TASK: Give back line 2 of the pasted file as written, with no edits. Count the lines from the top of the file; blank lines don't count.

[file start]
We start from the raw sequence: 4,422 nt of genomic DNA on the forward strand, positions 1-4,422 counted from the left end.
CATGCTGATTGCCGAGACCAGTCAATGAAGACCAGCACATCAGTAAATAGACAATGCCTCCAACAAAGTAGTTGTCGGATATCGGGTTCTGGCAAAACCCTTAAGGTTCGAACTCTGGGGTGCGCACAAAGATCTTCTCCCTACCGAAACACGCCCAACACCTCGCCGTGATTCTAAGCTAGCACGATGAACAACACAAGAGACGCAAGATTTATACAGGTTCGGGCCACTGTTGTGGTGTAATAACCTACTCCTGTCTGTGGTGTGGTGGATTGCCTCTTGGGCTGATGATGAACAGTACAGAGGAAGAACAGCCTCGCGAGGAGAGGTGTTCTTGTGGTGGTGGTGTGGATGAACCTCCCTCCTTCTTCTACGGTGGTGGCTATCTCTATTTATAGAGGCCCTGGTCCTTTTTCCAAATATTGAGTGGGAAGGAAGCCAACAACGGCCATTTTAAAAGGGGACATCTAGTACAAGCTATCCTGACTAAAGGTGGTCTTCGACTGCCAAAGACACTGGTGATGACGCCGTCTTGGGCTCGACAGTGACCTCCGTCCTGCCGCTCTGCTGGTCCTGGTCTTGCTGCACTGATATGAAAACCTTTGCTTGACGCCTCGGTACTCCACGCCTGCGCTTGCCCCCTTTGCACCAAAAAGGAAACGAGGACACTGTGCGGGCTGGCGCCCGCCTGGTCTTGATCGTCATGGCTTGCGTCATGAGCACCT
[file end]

CATGCTGATTGCCGAGACCAGTCAATGAAGACCAGCACATCAGTAAATAGACAATGCCTCCAACAAAGTAGTTGTCGGATATCGGGTTCTGGCAAAACCCTTAAGGTTCGAACTCTGGGGTGCGCACAAAGATCTTCTCCCTACCGAAACACGCCCAACACCTCGCCGTGATTCTAAGCTAGCACGATGAACAACACAAGAGACGCAAGATTTATACAGGTTCGGGCCACTGTTGTGGTGTAATAACCTACTCCTGTCTGTGGTGTGGTGGATTGCCTCTTGGGCTGATGATGAACAGTACAGAGGAAGAACAGCCTCGCGAGGAGAGGTGTTCTTGTGGTGGTGGTGTGGATGAACCTCCCTCCTTCTTCTACGGTGGTGGCTATCTCTATTTATAGAGGCCCTGGTCCTTTTTCCAAATATTGAGTGGGAAGGAAGCCAACAACGGCCATTTTAAAAGGGGACATCTAGTACAAGCTATCCTGACTAAAGGTGGTCTTCGACTGCCAAAGACACTGGTGATGACGCCGTCTTGGGCTCGACAGTGACCTCCGTCCTGCCGCTCTGCTGGTCCTGGTCTTGCTGCACTGATATGAAAACCTTTGCTTGACGCCTCGGTACTCCACGCCTGCGCTTGCCCCCTTTGCACCAAAAAGGAAACGAGGACACTGTGCGGGCTGGCGCCCGCCTGGTCTTGATCGTCATGGCTTGCGTCATGAGCACCT